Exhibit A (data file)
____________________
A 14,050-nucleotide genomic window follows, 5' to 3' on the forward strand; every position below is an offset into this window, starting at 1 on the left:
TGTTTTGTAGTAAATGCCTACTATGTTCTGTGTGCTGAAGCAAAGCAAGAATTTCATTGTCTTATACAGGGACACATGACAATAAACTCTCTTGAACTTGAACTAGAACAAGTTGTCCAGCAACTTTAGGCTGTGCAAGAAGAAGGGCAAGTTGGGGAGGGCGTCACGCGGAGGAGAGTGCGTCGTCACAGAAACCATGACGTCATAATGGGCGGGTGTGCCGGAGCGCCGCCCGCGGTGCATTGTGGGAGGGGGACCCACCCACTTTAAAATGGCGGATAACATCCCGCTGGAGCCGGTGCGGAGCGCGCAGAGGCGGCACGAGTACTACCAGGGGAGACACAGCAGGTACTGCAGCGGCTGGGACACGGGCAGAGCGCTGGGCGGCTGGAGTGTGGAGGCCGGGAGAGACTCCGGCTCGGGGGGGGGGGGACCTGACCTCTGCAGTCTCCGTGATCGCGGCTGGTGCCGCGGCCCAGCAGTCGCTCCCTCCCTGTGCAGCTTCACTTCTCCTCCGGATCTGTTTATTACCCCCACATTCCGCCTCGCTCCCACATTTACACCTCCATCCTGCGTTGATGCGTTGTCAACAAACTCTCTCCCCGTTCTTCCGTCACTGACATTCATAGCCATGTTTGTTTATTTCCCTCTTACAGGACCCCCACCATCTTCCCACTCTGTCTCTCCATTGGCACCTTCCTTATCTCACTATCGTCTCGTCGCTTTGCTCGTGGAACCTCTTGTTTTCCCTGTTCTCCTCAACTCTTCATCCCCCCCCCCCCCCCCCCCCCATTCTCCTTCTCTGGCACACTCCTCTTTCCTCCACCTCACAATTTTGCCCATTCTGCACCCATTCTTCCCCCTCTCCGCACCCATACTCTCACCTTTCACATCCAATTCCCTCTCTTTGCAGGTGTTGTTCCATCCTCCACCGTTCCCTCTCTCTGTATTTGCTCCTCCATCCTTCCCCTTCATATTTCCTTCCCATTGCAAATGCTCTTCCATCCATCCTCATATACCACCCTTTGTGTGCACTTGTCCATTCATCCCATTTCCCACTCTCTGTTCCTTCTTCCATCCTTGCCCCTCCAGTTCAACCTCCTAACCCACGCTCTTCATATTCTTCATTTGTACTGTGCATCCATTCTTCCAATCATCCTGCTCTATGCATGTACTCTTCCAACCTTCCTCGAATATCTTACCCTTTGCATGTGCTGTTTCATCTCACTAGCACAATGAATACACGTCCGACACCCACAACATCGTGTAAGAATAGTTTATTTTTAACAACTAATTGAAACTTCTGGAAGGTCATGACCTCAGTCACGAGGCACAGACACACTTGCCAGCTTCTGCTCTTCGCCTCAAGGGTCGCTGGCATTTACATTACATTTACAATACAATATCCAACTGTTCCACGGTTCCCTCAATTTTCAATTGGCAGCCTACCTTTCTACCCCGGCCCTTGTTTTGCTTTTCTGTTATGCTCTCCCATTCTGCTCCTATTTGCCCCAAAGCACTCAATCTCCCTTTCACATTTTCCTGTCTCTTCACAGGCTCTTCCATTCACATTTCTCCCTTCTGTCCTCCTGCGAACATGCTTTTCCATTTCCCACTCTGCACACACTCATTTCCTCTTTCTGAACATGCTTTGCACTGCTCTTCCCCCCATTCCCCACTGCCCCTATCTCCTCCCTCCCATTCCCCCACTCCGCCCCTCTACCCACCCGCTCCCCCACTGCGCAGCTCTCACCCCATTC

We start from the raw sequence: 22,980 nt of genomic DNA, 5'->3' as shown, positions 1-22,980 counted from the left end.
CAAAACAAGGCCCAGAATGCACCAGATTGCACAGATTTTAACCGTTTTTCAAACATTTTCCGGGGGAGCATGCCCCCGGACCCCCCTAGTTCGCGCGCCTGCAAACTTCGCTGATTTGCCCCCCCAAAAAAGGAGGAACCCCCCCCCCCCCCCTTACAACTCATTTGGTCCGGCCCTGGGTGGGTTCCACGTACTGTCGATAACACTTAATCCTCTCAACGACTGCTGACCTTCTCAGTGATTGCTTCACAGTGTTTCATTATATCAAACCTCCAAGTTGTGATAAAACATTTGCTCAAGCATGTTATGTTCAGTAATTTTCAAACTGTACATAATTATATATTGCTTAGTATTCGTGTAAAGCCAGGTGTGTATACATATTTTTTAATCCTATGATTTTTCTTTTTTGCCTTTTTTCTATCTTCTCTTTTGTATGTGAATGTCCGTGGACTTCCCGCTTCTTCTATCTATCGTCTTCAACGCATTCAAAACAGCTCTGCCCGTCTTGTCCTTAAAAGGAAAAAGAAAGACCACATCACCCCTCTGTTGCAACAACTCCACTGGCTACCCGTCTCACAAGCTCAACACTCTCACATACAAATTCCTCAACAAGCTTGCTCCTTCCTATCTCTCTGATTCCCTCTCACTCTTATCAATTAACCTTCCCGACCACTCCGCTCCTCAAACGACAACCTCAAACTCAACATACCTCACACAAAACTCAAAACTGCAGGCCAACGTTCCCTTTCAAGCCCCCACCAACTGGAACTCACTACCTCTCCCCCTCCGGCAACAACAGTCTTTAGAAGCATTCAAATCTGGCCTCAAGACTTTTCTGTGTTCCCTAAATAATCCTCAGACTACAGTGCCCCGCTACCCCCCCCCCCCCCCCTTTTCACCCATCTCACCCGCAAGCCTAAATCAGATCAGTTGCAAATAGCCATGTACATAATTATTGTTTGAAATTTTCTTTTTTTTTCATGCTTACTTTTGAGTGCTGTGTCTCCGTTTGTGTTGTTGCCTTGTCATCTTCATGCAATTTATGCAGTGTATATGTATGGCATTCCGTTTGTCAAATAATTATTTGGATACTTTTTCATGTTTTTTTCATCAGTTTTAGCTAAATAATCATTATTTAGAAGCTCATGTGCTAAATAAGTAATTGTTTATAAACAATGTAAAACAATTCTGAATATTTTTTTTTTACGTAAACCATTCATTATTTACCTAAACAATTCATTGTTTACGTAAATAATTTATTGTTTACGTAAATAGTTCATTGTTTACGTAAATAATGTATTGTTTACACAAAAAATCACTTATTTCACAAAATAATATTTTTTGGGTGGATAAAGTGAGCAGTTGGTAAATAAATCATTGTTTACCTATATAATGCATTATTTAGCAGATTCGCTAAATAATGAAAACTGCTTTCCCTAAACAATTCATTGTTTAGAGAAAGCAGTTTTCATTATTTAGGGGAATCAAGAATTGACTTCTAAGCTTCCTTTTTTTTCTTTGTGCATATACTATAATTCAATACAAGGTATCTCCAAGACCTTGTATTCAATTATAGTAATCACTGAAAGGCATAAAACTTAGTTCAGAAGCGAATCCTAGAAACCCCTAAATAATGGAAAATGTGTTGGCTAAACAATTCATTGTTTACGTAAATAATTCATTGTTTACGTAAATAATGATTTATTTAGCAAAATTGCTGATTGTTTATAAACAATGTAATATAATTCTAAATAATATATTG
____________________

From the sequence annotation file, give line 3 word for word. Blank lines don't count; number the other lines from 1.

We start from the raw sequence: 22,980 nt of genomic DNA, 5'->3' as shown, positions 1-22,980 counted from the left end.